In the 1950s, my father was a test pilot. When I was 2 and he was 33, he set a speed record, fell from the sky, and died. For 30 years, spring and summer, my grandmother put flowers on her youngest son’s grave, great glowing yel-low marigolds and stately white chrysanthemums that she grew for this purpose. Of course, she also had long scented rows of snapdragons, daisies, cosmos, and zinnias, all very practical and necessary for church services, wed-dings, sick folk, sad folk, and home decoration. What was known then in Kansas as a cut-flower garden has gone the way of the family farm. But we still require flowers for our important rituals and everyday life. We still see them as necessary.
Americans buy more flowers than Big Macs -- some four billion every year. Per person, Europeans purchase even more flowers, and worldwide the flower business is worth $40 billion. If your ideas about flowers still hark back to my grandmother’s day -- the rich smell of earth, the loving hands of the gardener -- then Amy Stewart’s Flower Confidential: The Good, the Bad, and the Beautiful in the Business of Flowers will make you rethink that Easter lily or Mother’s Day bouquet.
Stewart begins with the domestication of flowers, from the human breeder laboriously transferring pollen onto a stigma to the lab technician manipulating genes in search of the perfect blue rose. The business of flowers requires flowers that do not act like flowers. We do not want the carnation in our vase to attract pollinators, shed sperm, or reproduce. We want it to pack easily, survive days of transport, stand up straight, and remain neat and tidy. We want gladioli in the middle of winter. We want our irises super-sized. A surprising number of us want new colors, new shapes, something different this year. (One thing that is sometimes lost in engineering flowers is their original smell. On the other hand, scientists are considering new smells for flowers -- chocolate or tangerine.) "It might be that it’s unromantic to call a flower a commodity or a manufactured product," Stewart writes, "but flowers are all of these things at once."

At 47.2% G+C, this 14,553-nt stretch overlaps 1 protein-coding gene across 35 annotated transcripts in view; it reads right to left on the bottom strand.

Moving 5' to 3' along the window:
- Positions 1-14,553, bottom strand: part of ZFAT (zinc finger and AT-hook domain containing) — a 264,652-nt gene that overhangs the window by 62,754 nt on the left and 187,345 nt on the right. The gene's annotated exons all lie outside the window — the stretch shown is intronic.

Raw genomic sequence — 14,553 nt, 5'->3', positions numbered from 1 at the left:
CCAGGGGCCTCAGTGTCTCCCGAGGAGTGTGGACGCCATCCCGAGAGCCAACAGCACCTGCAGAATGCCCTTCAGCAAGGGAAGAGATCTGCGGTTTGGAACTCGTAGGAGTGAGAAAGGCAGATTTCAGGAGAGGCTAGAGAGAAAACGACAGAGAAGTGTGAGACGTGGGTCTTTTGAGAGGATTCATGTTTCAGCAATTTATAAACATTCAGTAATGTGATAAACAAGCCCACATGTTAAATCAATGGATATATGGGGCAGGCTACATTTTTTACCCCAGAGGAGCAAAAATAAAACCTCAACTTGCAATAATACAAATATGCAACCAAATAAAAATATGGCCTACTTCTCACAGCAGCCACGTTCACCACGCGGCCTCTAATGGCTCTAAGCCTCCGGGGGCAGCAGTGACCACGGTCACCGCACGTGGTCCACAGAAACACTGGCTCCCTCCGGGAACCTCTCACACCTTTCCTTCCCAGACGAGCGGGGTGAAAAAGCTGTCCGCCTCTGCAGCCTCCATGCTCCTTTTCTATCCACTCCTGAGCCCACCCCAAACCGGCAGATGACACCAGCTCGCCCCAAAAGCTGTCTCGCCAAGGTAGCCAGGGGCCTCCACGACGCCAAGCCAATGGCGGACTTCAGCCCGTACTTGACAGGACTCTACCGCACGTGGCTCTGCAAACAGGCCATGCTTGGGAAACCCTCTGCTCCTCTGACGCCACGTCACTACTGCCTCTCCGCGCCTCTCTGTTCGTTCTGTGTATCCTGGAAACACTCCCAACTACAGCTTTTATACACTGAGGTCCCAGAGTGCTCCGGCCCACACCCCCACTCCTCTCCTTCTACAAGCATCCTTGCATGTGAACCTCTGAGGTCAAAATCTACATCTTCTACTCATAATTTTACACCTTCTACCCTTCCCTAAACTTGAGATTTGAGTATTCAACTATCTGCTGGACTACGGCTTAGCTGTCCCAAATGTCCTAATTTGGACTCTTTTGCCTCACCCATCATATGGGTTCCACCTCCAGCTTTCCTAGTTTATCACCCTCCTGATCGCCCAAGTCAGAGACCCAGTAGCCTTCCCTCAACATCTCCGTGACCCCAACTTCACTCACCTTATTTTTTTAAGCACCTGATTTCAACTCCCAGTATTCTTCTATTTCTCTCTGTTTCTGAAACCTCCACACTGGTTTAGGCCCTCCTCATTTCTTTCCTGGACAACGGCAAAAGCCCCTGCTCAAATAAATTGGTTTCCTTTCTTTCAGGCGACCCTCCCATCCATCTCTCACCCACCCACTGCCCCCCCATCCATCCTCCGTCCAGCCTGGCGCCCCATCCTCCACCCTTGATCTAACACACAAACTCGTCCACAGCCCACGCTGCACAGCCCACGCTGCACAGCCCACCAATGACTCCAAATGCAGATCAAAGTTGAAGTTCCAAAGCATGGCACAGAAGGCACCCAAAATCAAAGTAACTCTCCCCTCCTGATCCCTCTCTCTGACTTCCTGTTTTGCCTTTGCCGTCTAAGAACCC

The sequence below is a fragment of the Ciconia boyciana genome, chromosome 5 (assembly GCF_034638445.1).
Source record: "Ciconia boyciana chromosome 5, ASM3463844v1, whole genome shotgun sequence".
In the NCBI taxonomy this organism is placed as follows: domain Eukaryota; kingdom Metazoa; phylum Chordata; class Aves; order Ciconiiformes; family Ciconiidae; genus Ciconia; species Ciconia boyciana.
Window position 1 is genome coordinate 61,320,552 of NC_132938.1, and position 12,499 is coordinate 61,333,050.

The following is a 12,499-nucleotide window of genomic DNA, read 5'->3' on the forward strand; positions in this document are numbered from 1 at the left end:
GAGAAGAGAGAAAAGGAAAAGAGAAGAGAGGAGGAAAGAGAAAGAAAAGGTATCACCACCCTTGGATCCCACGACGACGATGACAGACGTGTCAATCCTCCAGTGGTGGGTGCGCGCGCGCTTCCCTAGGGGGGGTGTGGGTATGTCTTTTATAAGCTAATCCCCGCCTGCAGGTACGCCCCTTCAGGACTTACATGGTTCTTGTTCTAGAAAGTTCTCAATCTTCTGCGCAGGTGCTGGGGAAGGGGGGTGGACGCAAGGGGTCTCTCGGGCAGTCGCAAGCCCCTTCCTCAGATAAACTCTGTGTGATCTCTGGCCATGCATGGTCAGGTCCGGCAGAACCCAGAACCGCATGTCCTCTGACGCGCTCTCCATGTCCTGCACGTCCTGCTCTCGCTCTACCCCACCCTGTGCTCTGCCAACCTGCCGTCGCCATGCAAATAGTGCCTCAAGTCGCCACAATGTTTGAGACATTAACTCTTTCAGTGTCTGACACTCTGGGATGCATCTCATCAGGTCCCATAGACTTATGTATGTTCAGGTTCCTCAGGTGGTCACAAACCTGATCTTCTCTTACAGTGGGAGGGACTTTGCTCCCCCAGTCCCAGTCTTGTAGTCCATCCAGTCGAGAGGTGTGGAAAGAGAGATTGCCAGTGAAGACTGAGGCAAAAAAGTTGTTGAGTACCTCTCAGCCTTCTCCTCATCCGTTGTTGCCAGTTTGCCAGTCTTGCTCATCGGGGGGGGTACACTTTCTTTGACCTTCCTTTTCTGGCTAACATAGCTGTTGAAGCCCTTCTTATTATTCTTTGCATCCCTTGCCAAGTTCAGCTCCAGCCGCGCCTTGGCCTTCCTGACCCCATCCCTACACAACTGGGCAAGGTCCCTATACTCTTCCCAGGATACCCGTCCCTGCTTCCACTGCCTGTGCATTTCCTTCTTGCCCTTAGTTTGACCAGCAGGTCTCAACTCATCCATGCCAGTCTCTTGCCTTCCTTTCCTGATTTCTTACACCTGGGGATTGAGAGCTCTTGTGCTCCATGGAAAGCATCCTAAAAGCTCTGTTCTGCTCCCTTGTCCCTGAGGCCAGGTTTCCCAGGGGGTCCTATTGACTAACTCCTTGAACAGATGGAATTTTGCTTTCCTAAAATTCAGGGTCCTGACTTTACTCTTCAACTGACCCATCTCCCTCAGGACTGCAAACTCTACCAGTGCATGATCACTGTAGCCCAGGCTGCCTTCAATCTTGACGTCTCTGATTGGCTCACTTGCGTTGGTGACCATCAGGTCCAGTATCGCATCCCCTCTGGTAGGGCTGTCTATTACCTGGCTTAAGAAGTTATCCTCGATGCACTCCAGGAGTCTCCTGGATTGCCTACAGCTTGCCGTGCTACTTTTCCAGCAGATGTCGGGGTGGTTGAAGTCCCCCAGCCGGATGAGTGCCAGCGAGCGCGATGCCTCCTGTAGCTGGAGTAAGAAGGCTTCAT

Flower Confidential is structured like a travelogue, and Stewart moves around the world following flowers from seed to florist shop. In Ecuador, she shivers in a cold, wet warehouse as men and women hurriedly strip leaves from thousands of roses before sorting and packing them off to destinations in Europe and America. At some point, the bundles are dipped headfirst in fungicide. The smell is horrible. Most of the world’s cut flowers now come from poor countries in Africa and South and Central America, where workers are easily exploited -- badly paid, sexually harassed, and exposed to dangerous chemicals. And yet, a job on a flower farm allows people like these Ecuadorians to feed their children and stay together rather than emigrate.
As Stewart makes clear, the business of flowers needs more oversight in terms of labor and environmental concerns. Pesticides used on this Ecuadorian farm, for example, might later be disposed of in nearby streams or hazardous dump sites.
On the flip side, Stewart does find signs of progress in Europe, where "green label" certification programs set standards for chemical use and worker rights. Most important, for any real change, consumers themselves must be willing to pay more for the rose that is stamped "organic" or the tulip "fair trade."
Is there any romance left in the genetically designed daisy? Does that sunflower come with too high a social price? Stewart raises some thorny questions, but she doesn’t have definitive answers and she doesn’t tell you what to think. As for herself, she treasures the two dozen enormous, carefully crossbred, certified organic, orange and red bicolor Lipstick roses sent by her husband on Valentine’s Day. "These are sculptures," she writes, "works of art."
Flowers make Stewart happy. Flowers bring her solace and joy, just as they did my Kansas grandmother. It is an age-old -- and still evolving -- relationship.
-- Sharman Apt Russell